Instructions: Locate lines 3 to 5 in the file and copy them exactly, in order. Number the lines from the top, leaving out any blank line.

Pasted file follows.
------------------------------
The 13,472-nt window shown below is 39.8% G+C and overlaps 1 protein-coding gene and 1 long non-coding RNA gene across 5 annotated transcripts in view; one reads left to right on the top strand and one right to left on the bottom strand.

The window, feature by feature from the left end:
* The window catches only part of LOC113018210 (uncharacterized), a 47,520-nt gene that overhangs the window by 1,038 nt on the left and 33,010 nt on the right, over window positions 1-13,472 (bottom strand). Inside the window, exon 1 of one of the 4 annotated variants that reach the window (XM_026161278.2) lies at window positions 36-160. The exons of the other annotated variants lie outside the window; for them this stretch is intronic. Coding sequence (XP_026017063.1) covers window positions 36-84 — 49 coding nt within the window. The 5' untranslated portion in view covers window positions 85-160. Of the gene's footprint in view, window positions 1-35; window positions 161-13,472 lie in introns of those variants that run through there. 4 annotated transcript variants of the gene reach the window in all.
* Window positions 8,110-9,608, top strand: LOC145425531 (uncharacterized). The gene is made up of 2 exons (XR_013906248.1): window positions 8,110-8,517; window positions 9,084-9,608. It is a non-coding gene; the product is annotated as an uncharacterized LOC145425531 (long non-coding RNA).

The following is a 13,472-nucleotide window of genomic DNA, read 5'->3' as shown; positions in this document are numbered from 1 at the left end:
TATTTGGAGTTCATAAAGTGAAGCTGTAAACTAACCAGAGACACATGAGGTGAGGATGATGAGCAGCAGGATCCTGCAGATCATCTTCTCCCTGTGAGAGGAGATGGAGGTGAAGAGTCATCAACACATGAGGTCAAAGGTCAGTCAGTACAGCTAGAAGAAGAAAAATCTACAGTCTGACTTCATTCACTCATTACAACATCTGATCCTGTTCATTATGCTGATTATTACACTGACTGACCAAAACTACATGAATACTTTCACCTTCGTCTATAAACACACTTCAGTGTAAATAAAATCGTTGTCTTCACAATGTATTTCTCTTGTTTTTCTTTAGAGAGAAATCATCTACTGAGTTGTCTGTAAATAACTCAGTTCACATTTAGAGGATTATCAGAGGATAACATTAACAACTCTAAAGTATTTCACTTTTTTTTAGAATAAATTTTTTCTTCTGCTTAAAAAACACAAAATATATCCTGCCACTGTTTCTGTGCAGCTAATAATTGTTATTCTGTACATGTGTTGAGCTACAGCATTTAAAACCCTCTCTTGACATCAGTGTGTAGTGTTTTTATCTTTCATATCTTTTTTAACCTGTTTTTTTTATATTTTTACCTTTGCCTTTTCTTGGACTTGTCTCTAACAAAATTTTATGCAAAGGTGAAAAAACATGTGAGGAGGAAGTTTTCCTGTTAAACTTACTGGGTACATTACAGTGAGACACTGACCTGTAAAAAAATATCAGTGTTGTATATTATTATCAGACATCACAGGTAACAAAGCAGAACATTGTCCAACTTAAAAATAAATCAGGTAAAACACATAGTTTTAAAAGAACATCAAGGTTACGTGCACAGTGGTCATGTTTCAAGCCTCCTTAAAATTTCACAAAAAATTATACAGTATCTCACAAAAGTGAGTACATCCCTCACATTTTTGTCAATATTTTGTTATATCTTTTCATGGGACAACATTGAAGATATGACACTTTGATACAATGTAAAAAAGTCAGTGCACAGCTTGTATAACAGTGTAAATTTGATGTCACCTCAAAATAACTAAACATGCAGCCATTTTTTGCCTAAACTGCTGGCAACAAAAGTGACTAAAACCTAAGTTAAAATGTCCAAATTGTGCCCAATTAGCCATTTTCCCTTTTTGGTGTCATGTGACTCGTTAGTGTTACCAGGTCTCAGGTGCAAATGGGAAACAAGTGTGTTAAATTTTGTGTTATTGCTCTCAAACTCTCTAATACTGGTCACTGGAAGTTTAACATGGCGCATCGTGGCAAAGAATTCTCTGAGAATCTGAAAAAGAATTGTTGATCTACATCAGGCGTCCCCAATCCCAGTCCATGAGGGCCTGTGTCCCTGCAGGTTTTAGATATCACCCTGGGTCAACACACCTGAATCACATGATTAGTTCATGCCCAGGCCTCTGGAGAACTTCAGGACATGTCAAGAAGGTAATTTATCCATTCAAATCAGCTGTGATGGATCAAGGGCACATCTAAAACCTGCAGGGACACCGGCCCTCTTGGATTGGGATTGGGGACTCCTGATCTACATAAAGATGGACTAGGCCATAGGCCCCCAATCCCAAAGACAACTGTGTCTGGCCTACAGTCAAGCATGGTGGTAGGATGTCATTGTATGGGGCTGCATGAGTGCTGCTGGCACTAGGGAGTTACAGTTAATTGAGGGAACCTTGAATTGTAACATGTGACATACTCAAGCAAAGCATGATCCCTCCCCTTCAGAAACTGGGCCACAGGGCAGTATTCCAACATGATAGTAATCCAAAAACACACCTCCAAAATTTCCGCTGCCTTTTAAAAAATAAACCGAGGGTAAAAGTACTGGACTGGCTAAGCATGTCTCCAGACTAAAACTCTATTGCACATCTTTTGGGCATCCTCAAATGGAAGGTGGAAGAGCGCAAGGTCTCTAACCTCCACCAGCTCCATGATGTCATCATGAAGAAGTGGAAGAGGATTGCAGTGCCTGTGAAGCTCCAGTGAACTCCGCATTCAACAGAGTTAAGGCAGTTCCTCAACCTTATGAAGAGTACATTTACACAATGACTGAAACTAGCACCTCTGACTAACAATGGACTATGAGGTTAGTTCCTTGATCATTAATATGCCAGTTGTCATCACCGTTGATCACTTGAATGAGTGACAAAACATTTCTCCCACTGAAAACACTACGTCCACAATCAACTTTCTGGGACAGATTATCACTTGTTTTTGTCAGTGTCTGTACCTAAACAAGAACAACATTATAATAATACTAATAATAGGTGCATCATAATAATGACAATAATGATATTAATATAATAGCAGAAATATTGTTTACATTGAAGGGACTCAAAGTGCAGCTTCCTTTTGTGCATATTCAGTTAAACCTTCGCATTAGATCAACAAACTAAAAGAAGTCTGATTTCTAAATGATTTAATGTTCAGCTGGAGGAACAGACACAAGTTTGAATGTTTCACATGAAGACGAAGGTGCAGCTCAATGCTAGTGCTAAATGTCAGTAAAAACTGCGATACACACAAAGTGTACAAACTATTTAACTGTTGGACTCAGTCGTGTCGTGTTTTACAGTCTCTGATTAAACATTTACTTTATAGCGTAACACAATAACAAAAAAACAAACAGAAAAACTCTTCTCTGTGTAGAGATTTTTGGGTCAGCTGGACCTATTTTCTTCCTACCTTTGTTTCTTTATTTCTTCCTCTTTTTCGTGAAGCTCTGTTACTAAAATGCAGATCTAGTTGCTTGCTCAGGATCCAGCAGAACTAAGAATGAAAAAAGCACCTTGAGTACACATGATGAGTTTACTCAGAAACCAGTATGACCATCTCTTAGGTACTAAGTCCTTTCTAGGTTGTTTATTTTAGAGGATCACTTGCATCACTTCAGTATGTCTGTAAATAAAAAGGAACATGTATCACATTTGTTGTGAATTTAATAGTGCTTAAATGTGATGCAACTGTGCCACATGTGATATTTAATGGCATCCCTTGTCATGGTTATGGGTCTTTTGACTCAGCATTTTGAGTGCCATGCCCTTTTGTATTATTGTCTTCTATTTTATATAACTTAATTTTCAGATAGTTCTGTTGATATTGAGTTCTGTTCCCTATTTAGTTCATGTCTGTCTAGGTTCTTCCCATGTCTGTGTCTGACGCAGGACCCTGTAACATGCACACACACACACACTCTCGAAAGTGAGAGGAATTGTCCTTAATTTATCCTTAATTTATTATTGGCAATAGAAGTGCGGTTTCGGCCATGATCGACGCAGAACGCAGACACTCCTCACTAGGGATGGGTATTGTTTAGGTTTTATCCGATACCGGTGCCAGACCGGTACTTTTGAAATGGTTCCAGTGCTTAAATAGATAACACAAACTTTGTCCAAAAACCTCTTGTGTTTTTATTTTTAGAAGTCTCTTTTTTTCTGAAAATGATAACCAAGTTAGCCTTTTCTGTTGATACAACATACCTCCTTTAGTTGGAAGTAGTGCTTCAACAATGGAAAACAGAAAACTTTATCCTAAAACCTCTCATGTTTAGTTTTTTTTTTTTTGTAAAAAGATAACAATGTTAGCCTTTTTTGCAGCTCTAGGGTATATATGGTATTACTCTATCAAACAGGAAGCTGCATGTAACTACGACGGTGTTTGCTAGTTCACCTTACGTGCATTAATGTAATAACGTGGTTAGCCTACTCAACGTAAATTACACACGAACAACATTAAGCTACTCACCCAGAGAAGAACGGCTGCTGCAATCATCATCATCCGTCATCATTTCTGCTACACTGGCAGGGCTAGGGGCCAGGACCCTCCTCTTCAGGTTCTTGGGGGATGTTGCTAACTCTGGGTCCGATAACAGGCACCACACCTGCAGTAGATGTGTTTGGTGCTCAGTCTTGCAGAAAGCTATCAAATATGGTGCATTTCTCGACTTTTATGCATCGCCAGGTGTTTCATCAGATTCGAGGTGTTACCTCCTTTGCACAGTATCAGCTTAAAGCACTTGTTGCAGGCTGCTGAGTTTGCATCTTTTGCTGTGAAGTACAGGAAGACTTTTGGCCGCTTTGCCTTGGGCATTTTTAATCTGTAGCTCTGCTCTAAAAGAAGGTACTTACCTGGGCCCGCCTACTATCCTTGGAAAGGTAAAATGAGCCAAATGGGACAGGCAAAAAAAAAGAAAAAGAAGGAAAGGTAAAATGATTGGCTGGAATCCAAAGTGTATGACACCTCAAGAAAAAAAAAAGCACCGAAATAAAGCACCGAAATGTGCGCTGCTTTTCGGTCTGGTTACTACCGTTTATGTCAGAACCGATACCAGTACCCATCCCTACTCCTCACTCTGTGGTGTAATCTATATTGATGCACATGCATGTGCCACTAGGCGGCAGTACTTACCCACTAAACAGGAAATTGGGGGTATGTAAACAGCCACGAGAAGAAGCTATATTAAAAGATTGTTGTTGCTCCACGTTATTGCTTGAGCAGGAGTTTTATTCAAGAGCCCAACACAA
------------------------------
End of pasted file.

* The window catches only part of LOC113018210 (uncharacterized), a 47,520-nt gene that overhangs the window by 1,038 nt on the left and 33,010 nt on the right, over window positions 1-13,472 (bottom strand). Inside the window, exon 1 of one of the 4 annotated variants that reach the window (XM_026161278.2) lies at window positions 36-160. The exons of the other annotated variants lie outside the window; for them this stretch is intronic. Coding sequence (XP_026017063.1) covers window positions 36-84 — 49 coding nt within the window. The 5' untranslated portion in view covers window positions 85-160. Of the gene's footprint in view, window positions 1-35; window positions 161-13,472 lie in introns of those variants that run through there. 4 annotated transcript variants of the gene reach the window in all.
* Window positions 8,110-9,608, top strand: LOC145425531 (uncharacterized). The gene is made up of 2 exons (XR_013906248.1): window positions 8,110-8,517; window positions 9,084-9,608. It is a non-coding gene; the product is annotated as an uncharacterized LOC145425531 (long non-coding RNA).

The following is a 13,472-nucleotide window of genomic DNA, read 5'->3' as shown; positions in this document are numbered from 1 at the left end: